Ridin’ 19 deep Haitian style
When the alarm began going off around 5am, Angie and I burrowed deeper in our beds until Heather started knocking on our door to inform us we had five minutes. For a few seconds I contemplated foregoing the sunrise hike for an extra hour of sleep. Then I remembered our Haiti adventure is more than halfway over and we were leaving for Cap Haitian today. When would I get this chance again?!
We stumbled around, tripping over shoes and clothes on the way to the bathroom to run a toothbrush over our teeth, and joined Chris, his wife, Jennifer, Ryan, Heather, Ericka and Taylor in the dining area before heading out. I was still half asleep as we reached the street and headed left down an incline. Even though it was still dark outside, we passed a few people who were already up and about for the day. We turned off the paved road onto a rock path slick with mud and running between a line of cinder block and tin houses. The trail was slippery and the damp humid air soon had as all drenched. We were all happy when we made it to the top of the ridge and were able to look out over the valley and lake as fog and mist danced and rolled across the mountains. The sun only peeked out at us through the fog for a few minutes before wrapping herself away for the day. The hike was still worth every second.
After our daily dose of cold showers, a yummy wheat pancake breakfast (and the panicked, last minute packing that went on in my room) we were ready for our questionable time-length road trip to Cap Haitian. When Victoria pointed out the teeny tiny white van parked at the front steps as our ride, I’m not sure any of us believed her…I certainly didn’t. Even as we began the process of stuffing ourselves and our bags into impossible small places, I kept waiting for another car to pull up and for the professors to start laughing and telling us it was a joke. First of all, this was a 15 person van. But even 15 people was stretching it because the seats are small and leg room is nearly nonexistent. Somehow we fit 19 people and all of our bags into this van. Let’s just say if there had been any boundaries left between us…they were now gone.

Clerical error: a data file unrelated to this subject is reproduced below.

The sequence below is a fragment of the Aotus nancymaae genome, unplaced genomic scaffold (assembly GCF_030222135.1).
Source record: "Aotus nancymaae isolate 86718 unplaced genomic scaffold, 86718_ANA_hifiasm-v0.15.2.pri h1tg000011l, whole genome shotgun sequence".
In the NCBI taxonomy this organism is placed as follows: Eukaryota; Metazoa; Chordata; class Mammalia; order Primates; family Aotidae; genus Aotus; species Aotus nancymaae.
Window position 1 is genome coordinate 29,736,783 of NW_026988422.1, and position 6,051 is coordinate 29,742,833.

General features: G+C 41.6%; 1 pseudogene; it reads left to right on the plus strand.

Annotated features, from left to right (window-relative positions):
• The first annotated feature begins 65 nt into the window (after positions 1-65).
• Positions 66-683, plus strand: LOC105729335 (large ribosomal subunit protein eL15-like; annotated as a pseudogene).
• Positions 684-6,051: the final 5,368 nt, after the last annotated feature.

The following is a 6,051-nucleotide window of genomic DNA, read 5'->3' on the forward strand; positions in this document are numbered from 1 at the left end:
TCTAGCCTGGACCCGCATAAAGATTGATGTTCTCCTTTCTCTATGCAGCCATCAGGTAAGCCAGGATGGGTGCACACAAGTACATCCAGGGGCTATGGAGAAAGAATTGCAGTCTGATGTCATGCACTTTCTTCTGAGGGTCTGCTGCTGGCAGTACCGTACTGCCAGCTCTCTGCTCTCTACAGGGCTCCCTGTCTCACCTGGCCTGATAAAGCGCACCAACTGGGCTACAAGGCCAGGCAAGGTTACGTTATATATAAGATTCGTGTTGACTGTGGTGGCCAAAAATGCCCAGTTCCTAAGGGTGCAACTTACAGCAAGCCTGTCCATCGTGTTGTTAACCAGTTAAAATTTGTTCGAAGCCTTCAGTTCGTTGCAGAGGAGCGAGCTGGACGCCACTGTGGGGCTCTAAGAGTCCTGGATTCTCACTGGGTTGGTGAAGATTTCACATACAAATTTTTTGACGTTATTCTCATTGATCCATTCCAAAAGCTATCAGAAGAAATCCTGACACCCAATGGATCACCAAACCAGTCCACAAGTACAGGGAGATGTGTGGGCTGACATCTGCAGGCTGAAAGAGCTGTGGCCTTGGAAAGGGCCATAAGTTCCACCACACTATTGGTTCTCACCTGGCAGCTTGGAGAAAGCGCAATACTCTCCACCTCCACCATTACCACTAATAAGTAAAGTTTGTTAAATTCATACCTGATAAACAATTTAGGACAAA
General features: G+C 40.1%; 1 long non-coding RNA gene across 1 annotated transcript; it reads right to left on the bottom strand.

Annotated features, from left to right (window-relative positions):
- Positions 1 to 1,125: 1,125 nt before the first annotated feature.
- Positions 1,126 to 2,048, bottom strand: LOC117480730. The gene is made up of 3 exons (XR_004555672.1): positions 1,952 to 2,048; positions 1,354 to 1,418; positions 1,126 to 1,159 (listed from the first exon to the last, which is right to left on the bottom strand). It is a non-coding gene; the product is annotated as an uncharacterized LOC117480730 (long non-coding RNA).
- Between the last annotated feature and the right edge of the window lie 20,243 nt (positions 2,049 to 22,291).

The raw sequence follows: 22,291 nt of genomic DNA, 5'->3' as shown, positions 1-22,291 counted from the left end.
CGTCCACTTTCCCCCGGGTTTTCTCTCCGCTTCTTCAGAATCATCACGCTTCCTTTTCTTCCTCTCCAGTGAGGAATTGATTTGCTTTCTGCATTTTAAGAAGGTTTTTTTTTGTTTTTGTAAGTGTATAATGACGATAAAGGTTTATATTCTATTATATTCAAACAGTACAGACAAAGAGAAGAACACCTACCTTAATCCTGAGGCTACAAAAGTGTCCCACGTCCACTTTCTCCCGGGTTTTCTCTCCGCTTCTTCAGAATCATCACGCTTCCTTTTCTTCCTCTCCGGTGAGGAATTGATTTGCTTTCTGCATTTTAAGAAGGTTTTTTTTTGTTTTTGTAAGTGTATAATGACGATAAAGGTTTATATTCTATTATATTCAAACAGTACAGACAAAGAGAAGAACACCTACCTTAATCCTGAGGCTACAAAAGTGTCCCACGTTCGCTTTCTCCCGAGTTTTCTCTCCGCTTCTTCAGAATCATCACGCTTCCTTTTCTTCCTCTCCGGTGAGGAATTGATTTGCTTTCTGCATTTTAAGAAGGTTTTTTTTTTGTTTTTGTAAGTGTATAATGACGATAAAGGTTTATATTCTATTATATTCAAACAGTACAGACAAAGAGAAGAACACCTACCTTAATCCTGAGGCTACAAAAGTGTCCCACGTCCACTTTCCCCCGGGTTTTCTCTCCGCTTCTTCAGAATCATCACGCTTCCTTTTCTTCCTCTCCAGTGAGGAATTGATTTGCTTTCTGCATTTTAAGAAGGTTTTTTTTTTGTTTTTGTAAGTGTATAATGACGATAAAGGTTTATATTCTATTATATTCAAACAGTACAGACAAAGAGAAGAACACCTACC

After 30 minutes of sitting like packed sardines in the van, scared to unpack it, we finally began our close and personal road trip across Haiti (did you know most Haitians LOVE Celine Dion??) The ride was actually beautiful, if you were able to catch a glimpse outside the windows between the mass of bobbing heads.
A shout out to the back row (Joanna, Angie, Lauren, and Jordan): I hope the the back of our heads (row 4: Heather, me, Taylor, and Ericka) were as nice as row 3 (Eli, Ryan, Amy, and Jennifer) and row 2 (Ninja, Castaralla, and Chantel).
The winding roads laid themselves out before us, tucking themselves tight against mountain sides with sheer drop offs on one side. As we road up into the mountains, fog surrounded us (I think it was a cloud) lending the scene an ethereal quality. We supposedly took the smoother route….which was extremely bumpy (this makes me a little scared of what the rough route looked like). It began raining and the tin roof effect throughout the van was successful in coaxing a few people asleep despite the close quarters.